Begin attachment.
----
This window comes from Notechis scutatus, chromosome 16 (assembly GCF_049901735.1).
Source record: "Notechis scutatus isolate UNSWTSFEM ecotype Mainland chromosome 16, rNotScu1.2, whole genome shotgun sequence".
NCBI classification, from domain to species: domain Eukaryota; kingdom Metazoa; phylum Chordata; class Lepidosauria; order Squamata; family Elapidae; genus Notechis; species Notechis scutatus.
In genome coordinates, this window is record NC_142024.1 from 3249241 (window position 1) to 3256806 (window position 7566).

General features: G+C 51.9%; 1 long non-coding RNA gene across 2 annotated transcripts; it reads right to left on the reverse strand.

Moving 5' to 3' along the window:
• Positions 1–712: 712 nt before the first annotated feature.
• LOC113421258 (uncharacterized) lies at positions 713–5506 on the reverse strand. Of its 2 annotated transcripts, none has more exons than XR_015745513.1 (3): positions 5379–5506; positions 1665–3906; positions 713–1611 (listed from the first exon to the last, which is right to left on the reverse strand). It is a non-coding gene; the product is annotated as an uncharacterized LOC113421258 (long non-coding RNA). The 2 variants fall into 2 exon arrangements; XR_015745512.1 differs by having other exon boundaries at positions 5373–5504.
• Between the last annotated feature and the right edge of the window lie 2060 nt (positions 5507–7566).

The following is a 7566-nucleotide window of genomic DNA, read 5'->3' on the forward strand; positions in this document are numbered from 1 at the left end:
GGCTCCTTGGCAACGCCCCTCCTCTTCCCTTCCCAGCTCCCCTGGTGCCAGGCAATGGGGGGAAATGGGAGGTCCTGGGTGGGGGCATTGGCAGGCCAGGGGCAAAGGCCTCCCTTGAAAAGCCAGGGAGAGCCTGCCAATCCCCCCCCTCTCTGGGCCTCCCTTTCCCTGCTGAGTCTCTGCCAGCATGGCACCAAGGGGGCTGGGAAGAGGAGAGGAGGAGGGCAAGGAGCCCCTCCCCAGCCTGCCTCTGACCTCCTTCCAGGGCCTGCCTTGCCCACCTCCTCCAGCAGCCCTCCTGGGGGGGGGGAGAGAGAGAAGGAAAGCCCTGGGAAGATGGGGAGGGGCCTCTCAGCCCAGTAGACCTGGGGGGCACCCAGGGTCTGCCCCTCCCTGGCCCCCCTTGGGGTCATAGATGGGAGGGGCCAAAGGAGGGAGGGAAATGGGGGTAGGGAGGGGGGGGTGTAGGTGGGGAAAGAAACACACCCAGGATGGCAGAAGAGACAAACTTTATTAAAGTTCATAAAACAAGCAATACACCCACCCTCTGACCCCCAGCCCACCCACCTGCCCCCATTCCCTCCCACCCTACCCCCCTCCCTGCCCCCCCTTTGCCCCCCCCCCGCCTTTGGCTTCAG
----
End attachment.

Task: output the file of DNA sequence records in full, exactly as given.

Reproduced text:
This window comes from Notechis scutatus, chromosome 16 (assembly GCF_049901735.1).
Source record: "Notechis scutatus isolate UNSWTSFEM ecotype Mainland chromosome 16, rNotScu1.2, whole genome shotgun sequence".
NCBI classification, from domain to species: domain Eukaryota; kingdom Metazoa; phylum Chordata; class Lepidosauria; order Squamata; family Elapidae; genus Notechis; species Notechis scutatus.
In genome coordinates, this window is record NC_142024.1 from 3249241 (window position 1) to 3256806 (window position 7566).

General features: G+C 51.9%; 1 long non-coding RNA gene across 2 annotated transcripts; it reads right to left on the reverse strand.

Moving 5' to 3' along the window:
• Positions 1–712: 712 nt before the first annotated feature.
• LOC113421258 (uncharacterized) lies at positions 713–5506 on the reverse strand. Of its 2 annotated transcripts, none has more exons than XR_015745513.1 (3): positions 5379–5506; positions 1665–3906; positions 713–1611 (listed from the first exon to the last, which is right to left on the reverse strand). It is a non-coding gene; the product is annotated as an uncharacterized LOC113421258 (long non-coding RNA). The 2 variants fall into 2 exon arrangements; XR_015745512.1 differs by having other exon boundaries at positions 5373–5504.
• Between the last annotated feature and the right edge of the window lie 2060 nt (positions 5507–7566).

The following is a 7566-nucleotide window of genomic DNA, read 5'->3' on the forward strand; positions in this document are numbered from 1 at the left end:
GGCTCCTTGGCAACGCCCCTCCTCTTCCCTTCCCAGCTCCCCTGGTGCCAGGCAATGGGGGGAAATGGGAGGTCCTGGGTGGGGGCATTGGCAGGCCAGGGGCAAAGGCCTCCCTTGAAAAGCCAGGGAGAGCCTGCCAATCCCCCCCCTCTCTGGGCCTCCCTTTCCCTGCTGAGTCTCTGCCAGCATGGCACCAAGGGGGCTGGGAAGAGGAGAGGAGGAGGGCAAGGAGCCCCTCCCCAGCCTGCCTCTGACCTCCTTCCAGGGCCTGCCTTGCCCACCTCCTCCAGCAGCCCTCCTGGGGGGGGGGAGAGAGAGAAGGAAAGCCCTGGGAAGATGGGGAGGGGCCTCTCAGCCCAGTAGACCTGGGGGGCACCCAGGGTCTGCCCCTCCCTGGCCCCCCTTGGGGTCATAGATGGGAGGGGCCAAAGGAGGGAGGGAAATGGGGGTAGGGAGGGGGGGGTGTAGGTGGGGAAAGAAACACACCCAGGATGGCAGAAGAGACAAACTTTATTAAAGTTCATAAAACAAGCAATACACCCACCCTCTGACCCCCAGCCCACCCACCTGCCCCCATTCCCTCCCACCCTACCCCCCTCCCTGCCCCCCCTTTGCCCCCCCCCCGCCTTTGGCTTCAG